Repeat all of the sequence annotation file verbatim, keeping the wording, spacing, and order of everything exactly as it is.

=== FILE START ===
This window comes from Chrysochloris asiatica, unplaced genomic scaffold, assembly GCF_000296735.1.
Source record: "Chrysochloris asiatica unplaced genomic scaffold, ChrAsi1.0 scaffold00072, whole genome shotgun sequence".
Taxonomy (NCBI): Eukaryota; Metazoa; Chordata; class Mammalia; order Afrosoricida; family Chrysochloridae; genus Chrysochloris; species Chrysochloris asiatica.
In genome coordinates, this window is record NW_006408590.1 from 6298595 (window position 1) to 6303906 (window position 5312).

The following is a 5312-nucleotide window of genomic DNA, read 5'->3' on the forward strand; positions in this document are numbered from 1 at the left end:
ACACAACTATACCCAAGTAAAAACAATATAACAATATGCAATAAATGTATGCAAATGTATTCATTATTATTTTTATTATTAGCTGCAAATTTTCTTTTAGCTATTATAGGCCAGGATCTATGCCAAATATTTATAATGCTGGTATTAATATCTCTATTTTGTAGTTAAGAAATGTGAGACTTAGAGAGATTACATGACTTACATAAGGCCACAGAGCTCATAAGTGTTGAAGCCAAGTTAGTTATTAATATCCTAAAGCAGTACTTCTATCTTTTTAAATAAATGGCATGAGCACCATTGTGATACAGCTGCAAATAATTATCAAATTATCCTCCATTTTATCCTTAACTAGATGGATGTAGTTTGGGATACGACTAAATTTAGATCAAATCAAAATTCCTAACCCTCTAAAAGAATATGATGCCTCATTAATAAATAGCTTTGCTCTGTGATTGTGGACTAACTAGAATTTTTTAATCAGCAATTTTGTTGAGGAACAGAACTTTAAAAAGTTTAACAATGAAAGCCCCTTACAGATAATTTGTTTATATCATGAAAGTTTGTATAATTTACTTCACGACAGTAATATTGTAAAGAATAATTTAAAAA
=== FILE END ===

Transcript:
This window comes from Chrysochloris asiatica, unplaced genomic scaffold, assembly GCF_000296735.1.
Source record: "Chrysochloris asiatica unplaced genomic scaffold, ChrAsi1.0 scaffold00072, whole genome shotgun sequence".
Taxonomy (NCBI): Eukaryota; Metazoa; Chordata; class Mammalia; order Afrosoricida; family Chrysochloridae; genus Chrysochloris; species Chrysochloris asiatica.
In genome coordinates, this window is record NW_006408590.1 from 6298595 (window position 1) to 6303906 (window position 5312).

The following is a 5312-nucleotide window of genomic DNA, read 5'->3' on the forward strand; positions in this document are numbered from 1 at the left end:
ACACAACTATACCCAAGTAAAAACAATATAACAATATGCAATAAATGTATGCAAATGTATTCATTATTATTTTTATTATTAGCTGCAAATTTTCTTTTAGCTATTATAGGCCAGGATCTATGCCAAATATTTATAATGCTGGTATTAATATCTCTATTTTGTAGTTAAGAAATGTGAGACTTAGAGAGATTACATGACTTACATAAGGCCACAGAGCTCATAAGTGTTGAAGCCAAGTTAGTTATTAATATCCTAAAGCAGTACTTCTATCTTTTTAAATAAATGGCATGAGCACCATTGTGATACAGCTGCAAATAATTATCAAATTATCCTCCATTTTATCCTTAACTAGATGGATGTAGTTTGGGATACGACTAAATTTAGATCAAATCAAAATTCCTAACCCTCTAAAAGAATATGATGCCTCATTAATAAATAGCTTTGCTCTGTGATTGTGGACTAACTAGAATTTTTTAATCAGCAATTTTGTTGAGGAACAGAACTTTAAAAAGTTTAACAATGAAAGCCCCTTACAGATAATTTGTTTATATCATGAAAGTTTGTATAATTTACTTCACGACAGTAATATTGTAAAGAATAATTTAAAAA